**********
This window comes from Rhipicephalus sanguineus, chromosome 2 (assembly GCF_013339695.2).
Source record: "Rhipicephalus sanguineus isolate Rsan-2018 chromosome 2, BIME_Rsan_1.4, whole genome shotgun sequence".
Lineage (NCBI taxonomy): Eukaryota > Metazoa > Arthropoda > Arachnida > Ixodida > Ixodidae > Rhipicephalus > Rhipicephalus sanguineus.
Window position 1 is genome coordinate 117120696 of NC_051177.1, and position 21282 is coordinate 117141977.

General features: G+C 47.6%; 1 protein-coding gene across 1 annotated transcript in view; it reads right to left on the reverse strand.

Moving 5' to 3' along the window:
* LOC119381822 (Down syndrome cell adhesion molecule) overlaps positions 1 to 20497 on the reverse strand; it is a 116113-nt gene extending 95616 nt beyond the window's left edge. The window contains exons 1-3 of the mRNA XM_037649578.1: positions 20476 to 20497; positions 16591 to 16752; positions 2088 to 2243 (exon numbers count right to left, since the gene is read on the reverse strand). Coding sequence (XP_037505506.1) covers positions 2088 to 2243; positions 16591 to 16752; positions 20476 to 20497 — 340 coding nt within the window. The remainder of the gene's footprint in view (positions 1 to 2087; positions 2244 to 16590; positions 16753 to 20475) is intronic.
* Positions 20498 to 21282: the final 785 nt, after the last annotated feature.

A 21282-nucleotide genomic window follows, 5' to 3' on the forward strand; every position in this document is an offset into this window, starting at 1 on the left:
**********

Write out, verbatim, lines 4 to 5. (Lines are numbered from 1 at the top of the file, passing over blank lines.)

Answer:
Window position 1 is genome coordinate 117120696 of NC_051177.1, and position 21282 is coordinate 117141977.

General features: G+C 47.6%; 1 protein-coding gene across 1 annotated transcript in view; it reads right to left on the reverse strand.